The strcpy() function can be written more succinctly by relying on the behavior of the postfix increment operator. There are two versions of the increment operator, and their evaluation process is visualized in Figure 27:

_images/05_prefix_and_postfix_increment.svg

Figure 27 Evaluation process for prefix and postfix increment.

  • The prefix increment operator, when applied to an atomic object, increments the object and evaluates to the object itself, which now contains the new value:

    int x = 3;
    cout << ++x;   // prints 4
    cout << x;     // prints 4
    
  • The postfix increment operator, when applied to an atomic object, increments the object but evaluates to the old value:

    int x = 3;
    cout << x++;   // prints 3
    cout << x;     // prints 4
    

There are also both prefix and postfix versions of the decrement operator (--).

A word of caution when writing expressions that have side effects, such as increment: in C++, the order in which subexpressions are evaluated within a larger expression is for the most part unspecified. Thus, the following results in implementation-dependent behavior:

int x = 3;
cout << ++x << "," << x;   // can print 4,4 or 4,3

If the second x in the print statement is evaluated before ++x, then a 3 will be printed out for its value. On the other hand, if the second x is evaluated after ++x, a 4 will be printed out for its value. Code like this, where a single statement contains two subexpressions that use the same variable but at least one modifies it, should be avoided.

Another feature that our shorter version of strcpy() will rely on is that an assignment evaluates back to the left-hand-side object:

int x = 3;
int y = -4;
++(x = y);        // copies -4 into x, then increments x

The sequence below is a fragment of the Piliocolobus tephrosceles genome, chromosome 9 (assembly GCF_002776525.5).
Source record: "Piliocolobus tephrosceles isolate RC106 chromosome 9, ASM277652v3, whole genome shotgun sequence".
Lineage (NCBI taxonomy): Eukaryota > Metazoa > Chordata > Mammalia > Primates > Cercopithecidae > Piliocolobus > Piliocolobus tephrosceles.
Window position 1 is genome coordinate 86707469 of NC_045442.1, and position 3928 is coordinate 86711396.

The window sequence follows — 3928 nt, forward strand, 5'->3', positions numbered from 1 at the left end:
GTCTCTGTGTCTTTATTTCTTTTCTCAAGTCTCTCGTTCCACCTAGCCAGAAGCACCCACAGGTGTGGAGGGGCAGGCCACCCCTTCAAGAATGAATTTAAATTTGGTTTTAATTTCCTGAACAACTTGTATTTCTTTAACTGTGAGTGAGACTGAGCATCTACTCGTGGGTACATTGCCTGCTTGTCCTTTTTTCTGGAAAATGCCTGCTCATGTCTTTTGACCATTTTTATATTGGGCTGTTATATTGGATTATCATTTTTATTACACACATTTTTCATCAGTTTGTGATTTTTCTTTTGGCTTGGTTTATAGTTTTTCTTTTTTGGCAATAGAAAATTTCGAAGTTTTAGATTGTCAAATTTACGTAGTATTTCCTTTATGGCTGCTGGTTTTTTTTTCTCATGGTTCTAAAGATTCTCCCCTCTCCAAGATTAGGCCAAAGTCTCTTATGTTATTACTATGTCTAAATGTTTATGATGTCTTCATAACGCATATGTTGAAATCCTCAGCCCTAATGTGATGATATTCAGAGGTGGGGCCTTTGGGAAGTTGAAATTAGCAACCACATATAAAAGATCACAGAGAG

cout << x;        // prints -3
cout << (y = x);  // prints -3

The succinct version of strcpy() is as follows:

void strcpy(char *dst, const char *src) {
  while (*dst++ = *src++);
}

The test increments both pointers, but since it is using postfix increment, the expressions themselves evaluate to the old values. Thus, in the first iteration, dst++ and src++ evaluate to the addresses of the first character in each string. The rest of the test expression dereferences the pointers and copies the source value to the destination. The assignment then evaluates to the left-hand-side object, so the test checks the truth value of that object’s value. As long as the character that was copied was not the null terminator, it will be true, and the loop will continue on to the next character. When the null terminator is reached, the assignment copies it to the destination but then produces a false value, so the loop terminates immediately after copying over the null terminator.

The <cstring> library also contains a version of strcpy().

Printing C-Style Arrays

Previously, we say that printing out an array prints out the address of its first character, since the array turns into a pointer. Printing out a pointer just prints out the address value contained in the pointer.

On the other hand, C++ output streams have special treatment of pointers to char. If a pointer to char is passed to cout, it will assume that the pointer is pointing into a C-style string and print out every character until it reaches a null terminator:

char str[] = "hello";
char *ptr = str;